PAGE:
Minister for Sustainability, Environment, Water, Population and Communities
Tasmanian Forests; Tarkine
3 November 2011
LEON COMPTON: If you've just tuned in this morning, you would be aware that Christine Milne was, well, demanding action now in terms of protecting all of the area inside the 430,000 hectares of Tasmania's forests that have been identified for immediate protection. You would also know that we spoke with Richard Colbeck a bit earlier this morning, the Liberal senator for Tasmania, who argued that the process, the IGA should be abandoned.
Bob Gordon, the head of Forestry Tasmania called in and said, we're trying to protect as much as possible under the agreement. But there were, from memory, 29 coupes, in which they must log to fill their contracts, as they have been agreed with Ta Ann and other operators. They were scheduled to operate in as many as a hundred. But they've relinquished some 71 as part of the IGA and their efforts to meet the conditions in it.
The question is, if it's being debated like this in the Senate at the moment, so you've got Liberals arguing that it should be abandoned and different views around it, what is the process worth just at the moment? And why does it seem that bodies that have been somewhat involved in the process have such differing views of what its obligations have as part of it?
Tony Burke's the Federal Environment Minister. Mr Burke, good morning.
TONY BURKE: G'day, Leon.
LEON COMPTON: Why is it at the moment that you've groups like Forestry Tasmania with such a radically different understanding of what the protection requirements are in the statement of forestry principles as that of say the Greens?
TONY BURKE: It's never been the case that there's an automatic lock-up of the whole 430,000, the principle 430,000 hectares. What the principle has been is, if something can be rescheduled outside of that area where work had already begun, then it should be rescheduled outside of that area. But the question of the extent to which rescheduling can happen is something that's being worked through independently.
LEON COMPTON: So why are the Greens at the moment so adamant that the process is not being honored, the environmental requirements are not being met?
TONY BURKE: Look, I disagree with their conclusions on that. My view is that, if you take the view that the agreement is about ending all native forestry, I guess you'd be able to reach that conclusion. But that's not what the agreement says. What the agreement says is, where rescheduling can occur, then it should occur and they will work with industry. There's an independent process there about working out where rescheduling can occur.
We've got to make sure that we're in a situation where contracts are being honoured. That's important and that's the only way that you end up delivering on an agreement that works for both jobs and for the environment.
LEON COMPTON: Forestry...
TONY BURKE: We also shouldn't lose sight of the fact that the area of dispute is about 1900 hectares. That is being worked through. That's still in dispute as to whether it can be rescheduled or not. But that's 1900 hectares out of 430,000 hectares. So we shouldn't pretend that there isn't a significant conservation outcome here. There is. It's extraordinary. But we're making sure that happens in a way that still works for jobs in Tasmania.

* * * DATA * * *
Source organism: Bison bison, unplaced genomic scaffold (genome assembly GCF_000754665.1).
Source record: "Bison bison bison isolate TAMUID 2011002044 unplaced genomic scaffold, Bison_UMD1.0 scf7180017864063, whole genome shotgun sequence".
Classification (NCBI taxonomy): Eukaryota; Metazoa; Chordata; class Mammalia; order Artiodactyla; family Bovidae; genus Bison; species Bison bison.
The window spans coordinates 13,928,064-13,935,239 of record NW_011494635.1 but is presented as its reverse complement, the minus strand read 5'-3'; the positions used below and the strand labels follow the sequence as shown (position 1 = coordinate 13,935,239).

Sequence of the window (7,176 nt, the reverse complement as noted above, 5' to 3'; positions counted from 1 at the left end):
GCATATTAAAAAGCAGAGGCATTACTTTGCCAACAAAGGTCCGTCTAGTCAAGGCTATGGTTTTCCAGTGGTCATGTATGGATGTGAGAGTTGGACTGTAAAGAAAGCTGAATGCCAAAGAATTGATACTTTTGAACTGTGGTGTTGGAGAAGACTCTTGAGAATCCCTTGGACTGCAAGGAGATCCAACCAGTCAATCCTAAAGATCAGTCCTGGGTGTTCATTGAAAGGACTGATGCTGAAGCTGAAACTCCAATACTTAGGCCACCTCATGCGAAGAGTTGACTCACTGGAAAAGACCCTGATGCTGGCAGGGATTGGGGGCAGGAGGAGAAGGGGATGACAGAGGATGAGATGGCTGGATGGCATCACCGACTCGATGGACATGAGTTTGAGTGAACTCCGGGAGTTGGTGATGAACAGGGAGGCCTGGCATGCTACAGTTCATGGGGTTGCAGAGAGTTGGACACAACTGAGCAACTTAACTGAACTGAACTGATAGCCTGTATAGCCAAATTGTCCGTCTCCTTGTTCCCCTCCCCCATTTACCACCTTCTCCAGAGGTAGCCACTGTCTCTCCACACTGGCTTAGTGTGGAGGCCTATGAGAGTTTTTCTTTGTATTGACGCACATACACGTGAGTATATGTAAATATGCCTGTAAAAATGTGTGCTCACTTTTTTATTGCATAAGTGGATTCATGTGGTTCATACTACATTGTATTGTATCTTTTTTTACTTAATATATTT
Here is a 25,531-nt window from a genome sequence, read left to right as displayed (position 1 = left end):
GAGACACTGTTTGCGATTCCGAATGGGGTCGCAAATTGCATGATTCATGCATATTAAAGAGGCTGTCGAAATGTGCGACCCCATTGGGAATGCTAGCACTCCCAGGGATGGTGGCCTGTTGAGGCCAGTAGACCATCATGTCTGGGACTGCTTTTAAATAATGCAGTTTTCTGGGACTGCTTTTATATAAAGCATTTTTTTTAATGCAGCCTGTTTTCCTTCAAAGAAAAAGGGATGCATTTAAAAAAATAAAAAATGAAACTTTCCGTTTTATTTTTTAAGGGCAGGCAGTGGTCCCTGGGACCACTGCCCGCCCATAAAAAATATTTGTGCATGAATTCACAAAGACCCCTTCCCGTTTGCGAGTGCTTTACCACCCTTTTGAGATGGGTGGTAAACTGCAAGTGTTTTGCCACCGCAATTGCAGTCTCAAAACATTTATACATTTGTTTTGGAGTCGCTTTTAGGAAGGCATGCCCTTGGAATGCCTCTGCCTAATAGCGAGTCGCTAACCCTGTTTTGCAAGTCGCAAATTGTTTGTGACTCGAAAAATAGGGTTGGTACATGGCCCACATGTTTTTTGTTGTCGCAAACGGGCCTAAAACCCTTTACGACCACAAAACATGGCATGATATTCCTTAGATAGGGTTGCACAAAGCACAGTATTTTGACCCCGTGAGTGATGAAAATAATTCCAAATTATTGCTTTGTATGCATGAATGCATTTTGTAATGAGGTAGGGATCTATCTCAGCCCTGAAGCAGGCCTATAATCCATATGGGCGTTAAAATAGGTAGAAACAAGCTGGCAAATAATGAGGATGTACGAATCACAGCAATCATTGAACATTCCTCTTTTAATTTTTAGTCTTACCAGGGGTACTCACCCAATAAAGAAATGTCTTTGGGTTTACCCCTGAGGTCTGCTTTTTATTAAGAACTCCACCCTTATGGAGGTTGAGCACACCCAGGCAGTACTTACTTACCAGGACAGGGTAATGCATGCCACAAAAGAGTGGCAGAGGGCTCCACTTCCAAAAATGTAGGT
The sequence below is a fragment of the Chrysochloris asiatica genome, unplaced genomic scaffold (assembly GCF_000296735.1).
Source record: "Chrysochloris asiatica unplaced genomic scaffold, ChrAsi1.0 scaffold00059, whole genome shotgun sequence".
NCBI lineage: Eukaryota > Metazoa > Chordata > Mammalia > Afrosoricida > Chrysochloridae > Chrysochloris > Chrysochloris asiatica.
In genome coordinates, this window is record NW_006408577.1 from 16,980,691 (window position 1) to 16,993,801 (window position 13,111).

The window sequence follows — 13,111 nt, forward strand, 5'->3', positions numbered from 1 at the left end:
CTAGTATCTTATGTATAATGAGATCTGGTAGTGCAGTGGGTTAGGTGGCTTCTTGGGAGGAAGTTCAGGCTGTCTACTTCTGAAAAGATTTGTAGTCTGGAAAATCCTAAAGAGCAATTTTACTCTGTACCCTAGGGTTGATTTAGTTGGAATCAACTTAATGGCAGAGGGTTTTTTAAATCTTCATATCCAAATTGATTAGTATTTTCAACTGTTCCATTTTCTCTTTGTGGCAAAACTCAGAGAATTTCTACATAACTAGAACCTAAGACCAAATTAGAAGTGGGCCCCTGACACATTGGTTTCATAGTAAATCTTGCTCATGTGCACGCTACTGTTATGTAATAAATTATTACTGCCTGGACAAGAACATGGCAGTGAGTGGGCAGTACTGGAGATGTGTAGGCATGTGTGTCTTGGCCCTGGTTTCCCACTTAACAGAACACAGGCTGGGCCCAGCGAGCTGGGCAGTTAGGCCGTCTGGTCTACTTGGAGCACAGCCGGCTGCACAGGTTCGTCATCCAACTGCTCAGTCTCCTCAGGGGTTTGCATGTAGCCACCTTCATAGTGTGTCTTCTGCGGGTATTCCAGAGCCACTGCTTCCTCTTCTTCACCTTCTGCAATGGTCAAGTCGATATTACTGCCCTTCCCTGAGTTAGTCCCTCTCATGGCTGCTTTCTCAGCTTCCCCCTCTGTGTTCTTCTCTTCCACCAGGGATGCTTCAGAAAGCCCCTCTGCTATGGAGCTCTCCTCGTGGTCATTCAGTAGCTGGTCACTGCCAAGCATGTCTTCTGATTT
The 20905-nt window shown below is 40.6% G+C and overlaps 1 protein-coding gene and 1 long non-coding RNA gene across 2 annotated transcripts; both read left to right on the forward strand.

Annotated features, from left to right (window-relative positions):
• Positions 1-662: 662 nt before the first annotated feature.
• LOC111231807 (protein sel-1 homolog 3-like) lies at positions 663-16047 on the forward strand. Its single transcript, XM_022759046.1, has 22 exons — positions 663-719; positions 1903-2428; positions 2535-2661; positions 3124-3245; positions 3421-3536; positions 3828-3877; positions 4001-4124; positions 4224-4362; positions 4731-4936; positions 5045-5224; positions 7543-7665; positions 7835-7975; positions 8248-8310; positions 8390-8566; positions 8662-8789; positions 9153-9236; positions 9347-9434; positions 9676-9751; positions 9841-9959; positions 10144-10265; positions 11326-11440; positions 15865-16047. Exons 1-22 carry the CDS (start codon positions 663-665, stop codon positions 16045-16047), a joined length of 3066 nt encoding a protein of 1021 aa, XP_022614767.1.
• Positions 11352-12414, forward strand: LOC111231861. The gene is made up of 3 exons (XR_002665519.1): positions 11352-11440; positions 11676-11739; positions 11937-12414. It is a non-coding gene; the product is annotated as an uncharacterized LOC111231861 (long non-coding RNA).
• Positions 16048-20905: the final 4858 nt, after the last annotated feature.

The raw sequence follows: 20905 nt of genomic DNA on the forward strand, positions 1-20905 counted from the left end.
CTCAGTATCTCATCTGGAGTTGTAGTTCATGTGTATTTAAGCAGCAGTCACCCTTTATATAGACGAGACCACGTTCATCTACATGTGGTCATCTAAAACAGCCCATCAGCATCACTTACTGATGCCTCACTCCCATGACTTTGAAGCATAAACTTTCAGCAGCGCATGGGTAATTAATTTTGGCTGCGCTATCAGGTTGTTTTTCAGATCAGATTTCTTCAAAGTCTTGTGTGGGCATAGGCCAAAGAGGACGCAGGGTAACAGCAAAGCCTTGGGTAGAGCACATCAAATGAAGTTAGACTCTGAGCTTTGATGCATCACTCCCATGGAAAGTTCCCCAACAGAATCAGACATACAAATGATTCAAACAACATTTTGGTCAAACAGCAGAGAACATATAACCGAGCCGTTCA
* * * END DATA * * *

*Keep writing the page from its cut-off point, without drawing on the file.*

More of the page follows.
LEON COMPTON: You're arguing then that there is, what, point-five of one per cent of the area that environmental groups have got to all but point-five of one per cent, if my maths holds up, of what it is that they were asking for, as protected in this agreement?
TONY BURKE: In terms of where logging is currently occurring, that's...
LEON COMPTON: Yeah. As where it's been...
TONY BURKE: Yeah. That's right. There's a whole lot of stages that go through on this. At the end of it though, from a conservation perspective, you'll get a whole lot of really special parts of Tasmania that would have remained listed for rotations into the future that will actually go into protection. But it will be done in a way where we're looking after employment within Tasmania and helping people through a transition which would happen whether there is an inter-governmental agreement or not.
That's my great frustration with the irresponsibility of the position that the Liberals have taken.
LEON COMPTON: Well Senator Richard Colbeck argues that this is not in the interests of Tasmanians and that in fact the process should be abandoned. Does his view matter? Can you get this through without Liberal Party support, without the support of those that he speaks to directly?
TONY BURKE: Well, my starting point isn't - does that mean you can get it through or not get it through. It's what would it mean for Tasmania if we did what Richard Colbeck is saying? Because if we went down the path that he's saying - he's saying, just let the market sort it out. He's saying you don't need an agreement between governments to help communities manage this through.